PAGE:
In praise of the Y chromosome

4 min read

Professor says it plays more pivotal role in genetics than suspected

In comparison to the X chromosome, says David Page, the Y chromosome is a “demure, rather shy little fellow” traditionally believed by scientists to be decaying or stagnating to the point where some researchers have predicted its eventual extinction.

“I have spent the better part of the last 25 years defending the honor of this small, downtrodden chromosome in the face of numerous insults to its character,” said Page, director of the Whitehead Institute and a professor of biology at Massachusetts Institute of Technology, during a lively lecture Thursday (April 15) titled “The Evolutionary and Genetic Basis of Human Reproduction,” the final talk this semester in the “Evolution Matters” series sponsored by the Harvard Museum of Natural History.

Talking as if he were teaching a class, Page dispensed with the traditional format of holding a question-and-answer session at the end of his lecture, and instead invited audience participation. He began with a “crash course” he called “Human Genome 101,” asking questions such as “How many cells do you have in your body?” (10 trillion); “How many genomes per cell?” (two, except for in gametes, which have one); and the trickier “How old is sex?” (that depends whether you’re talking about bacteria, yeast, turtles, or humans), before tackling gene recombination.

During recombination, he explained, genes usually work in pairs, swapping material to lead to DNA repair and more robust genetic diversity. Every cell in the human body contains 23 pairs of chromosomes, and 22 of those pairs are matched. The 23rd in about 50 percent of people (that is, men) are not a matched pair but an XY pair. The Y chromosome is passed from father to son and contains the genes necessary for forming testicles, and therefore making sperm. Until Page’s laboratory learned differently, scientists believed that the Y chromosome, which has about 80 genes compared with the X’s 1,000 or so, did not pair-swap genetic material, and therefore was a weakened player.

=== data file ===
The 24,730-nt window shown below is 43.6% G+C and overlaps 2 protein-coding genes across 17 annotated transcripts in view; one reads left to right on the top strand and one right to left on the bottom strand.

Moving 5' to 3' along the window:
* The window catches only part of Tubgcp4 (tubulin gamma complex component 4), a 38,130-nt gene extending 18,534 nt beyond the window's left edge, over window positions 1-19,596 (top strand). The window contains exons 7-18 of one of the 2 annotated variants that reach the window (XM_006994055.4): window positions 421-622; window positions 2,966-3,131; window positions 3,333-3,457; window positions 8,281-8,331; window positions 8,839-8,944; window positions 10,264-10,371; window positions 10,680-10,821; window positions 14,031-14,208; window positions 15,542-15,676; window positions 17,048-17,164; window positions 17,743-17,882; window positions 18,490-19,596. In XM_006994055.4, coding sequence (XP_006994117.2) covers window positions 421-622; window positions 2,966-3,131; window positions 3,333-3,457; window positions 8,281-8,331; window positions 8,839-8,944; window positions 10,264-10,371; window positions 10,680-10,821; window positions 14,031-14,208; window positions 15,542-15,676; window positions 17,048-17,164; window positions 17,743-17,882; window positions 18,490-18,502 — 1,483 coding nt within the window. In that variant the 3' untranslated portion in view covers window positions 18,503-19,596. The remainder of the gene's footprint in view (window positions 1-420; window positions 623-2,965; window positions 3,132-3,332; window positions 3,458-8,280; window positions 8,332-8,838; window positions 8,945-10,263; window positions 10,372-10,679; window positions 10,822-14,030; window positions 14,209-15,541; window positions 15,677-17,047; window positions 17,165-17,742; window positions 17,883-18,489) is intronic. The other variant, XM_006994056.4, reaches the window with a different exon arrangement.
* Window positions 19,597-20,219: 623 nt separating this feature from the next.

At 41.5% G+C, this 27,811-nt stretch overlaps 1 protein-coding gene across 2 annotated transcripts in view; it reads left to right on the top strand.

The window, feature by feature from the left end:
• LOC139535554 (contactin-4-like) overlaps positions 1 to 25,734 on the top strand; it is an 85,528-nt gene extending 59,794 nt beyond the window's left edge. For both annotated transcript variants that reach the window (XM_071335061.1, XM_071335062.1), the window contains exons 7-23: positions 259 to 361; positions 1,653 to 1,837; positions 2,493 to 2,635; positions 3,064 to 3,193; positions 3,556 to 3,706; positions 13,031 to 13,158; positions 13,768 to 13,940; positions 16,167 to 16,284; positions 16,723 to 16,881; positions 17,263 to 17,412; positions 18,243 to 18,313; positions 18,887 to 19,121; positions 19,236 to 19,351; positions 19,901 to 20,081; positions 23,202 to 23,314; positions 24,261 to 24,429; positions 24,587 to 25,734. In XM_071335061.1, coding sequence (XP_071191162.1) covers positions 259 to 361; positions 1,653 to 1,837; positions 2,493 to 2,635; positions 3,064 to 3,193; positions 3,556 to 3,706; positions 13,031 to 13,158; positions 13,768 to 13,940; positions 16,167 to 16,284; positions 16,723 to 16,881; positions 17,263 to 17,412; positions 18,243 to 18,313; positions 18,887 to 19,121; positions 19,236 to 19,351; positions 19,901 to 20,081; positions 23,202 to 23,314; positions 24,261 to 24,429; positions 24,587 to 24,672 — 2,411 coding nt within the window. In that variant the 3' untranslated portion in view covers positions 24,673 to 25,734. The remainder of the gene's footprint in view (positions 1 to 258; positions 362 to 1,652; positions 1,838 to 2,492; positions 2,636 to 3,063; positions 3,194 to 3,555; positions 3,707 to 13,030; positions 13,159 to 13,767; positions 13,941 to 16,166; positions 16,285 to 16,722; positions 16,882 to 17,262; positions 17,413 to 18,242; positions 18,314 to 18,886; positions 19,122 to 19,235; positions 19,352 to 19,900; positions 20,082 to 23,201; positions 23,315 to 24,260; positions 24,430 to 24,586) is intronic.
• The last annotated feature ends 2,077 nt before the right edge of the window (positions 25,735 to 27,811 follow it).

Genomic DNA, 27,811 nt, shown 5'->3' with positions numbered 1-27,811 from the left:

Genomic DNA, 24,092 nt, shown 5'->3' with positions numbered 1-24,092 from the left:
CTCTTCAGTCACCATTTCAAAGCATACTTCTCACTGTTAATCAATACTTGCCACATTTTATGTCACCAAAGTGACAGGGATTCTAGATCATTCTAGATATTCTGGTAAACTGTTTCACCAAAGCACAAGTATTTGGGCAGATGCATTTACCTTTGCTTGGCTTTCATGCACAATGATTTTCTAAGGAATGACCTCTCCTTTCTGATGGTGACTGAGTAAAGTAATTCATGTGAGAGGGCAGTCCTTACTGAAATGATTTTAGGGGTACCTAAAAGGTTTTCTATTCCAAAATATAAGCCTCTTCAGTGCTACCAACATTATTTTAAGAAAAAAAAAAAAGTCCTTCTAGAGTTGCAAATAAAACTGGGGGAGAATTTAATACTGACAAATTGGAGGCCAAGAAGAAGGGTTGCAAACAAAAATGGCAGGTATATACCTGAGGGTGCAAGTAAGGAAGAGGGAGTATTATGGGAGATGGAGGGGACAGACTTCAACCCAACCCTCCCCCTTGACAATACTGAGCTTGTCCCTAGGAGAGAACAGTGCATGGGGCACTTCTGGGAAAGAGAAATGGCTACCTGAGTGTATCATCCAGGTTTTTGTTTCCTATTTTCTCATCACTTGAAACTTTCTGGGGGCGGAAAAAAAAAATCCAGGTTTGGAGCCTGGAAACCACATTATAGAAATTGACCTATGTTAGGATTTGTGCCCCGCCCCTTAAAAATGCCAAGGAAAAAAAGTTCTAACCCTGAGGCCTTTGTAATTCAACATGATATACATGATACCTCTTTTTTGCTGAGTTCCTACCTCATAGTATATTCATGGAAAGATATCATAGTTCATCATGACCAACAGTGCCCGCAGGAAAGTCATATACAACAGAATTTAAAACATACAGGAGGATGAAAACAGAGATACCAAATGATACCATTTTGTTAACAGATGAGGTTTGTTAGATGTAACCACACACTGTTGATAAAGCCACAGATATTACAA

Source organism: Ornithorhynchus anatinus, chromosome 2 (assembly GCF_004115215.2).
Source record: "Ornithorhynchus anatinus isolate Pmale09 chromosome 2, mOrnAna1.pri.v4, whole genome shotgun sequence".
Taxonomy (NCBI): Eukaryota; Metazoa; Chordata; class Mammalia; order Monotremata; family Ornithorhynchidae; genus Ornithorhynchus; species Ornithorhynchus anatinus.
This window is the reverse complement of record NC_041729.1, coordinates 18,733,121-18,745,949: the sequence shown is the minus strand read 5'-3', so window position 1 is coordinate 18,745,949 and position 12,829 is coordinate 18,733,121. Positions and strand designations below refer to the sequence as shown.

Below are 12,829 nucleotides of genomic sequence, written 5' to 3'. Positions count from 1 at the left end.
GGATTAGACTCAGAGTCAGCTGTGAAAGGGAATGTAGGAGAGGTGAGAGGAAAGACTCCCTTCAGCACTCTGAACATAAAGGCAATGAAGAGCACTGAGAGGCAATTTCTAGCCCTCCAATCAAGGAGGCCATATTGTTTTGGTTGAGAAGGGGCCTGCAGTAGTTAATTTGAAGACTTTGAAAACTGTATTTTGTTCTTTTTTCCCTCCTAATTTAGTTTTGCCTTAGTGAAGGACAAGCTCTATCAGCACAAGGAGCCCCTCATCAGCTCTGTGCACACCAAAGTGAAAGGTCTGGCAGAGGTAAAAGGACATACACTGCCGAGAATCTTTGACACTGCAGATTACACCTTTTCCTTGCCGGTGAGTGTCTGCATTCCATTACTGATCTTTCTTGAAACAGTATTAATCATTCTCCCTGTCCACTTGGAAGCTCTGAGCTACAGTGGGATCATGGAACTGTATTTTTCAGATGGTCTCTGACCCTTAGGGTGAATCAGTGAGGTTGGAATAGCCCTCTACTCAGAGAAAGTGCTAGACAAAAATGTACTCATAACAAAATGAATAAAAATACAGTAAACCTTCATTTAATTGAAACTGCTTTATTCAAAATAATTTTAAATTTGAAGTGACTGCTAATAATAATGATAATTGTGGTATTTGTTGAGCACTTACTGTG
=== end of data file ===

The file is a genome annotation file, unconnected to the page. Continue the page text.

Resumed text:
But Page and his colleagues discovered that the Y chromosome does swap genetic material. The twist is, it swaps with itself. The Y, Page’s lab learned, stores DNA as a palindrome that reads the same in either direction — like the name Otto, for example. “The palindromes on Y are spectacular,” Page said. “It has almost perfect left-arm-to-right-arm symmetry,” with only .06 percent divergence.

One thing scientists knew was true was genes on the Y did not come in pairs, which would mean that Y chromosomes are very young, evolutionarily speaking, only about half a million years old. “Now all of a sudden we realized genes on Y come in pairs, just not from Mom and Dad, but on the arms of the palindrome.” The arms of the palindrome engage in “nonreciprocal recombination,” folding over on themselves to “overwrite” faulty genetic material.

“This implies that the palindrome existed in the chimp/human ancestor 6 million years ago,” said Page, whose lab also sequenced the chimp Y chromosome and discovered that the Y has continued to evolve in the 6 million years since chimps and humans emerged from a common ancestor.

Page and his colleagues also discovered that the Y chromosome may be linked to Turner syndrome in women, which is characterized by the lack of one sex chromosome, and can cause short stature, heart defects, and infertility due to ovarian malfunction. The syndrome may be the result of Y chromosome recombination gone awry, Page speculates, when the chromosome inadvertently becomes a palindrome with no gap in the center.

Known as the centromere, the middle space between the two arms of the Y chromosome is key to its health. If two centromeres are inadvertently created, as they were on 18 of 60 patients studied who had low sperm production, there are anomalies of the Y chromosome, or discordance between chromosomal constitution and anatomy — that is, feminization. “It turns out these centromeres play a critical role in passing out one copy of each chromosome to each daughter cell,” said Page. “Ironically, the more Y you have, the more likely you’re a female.”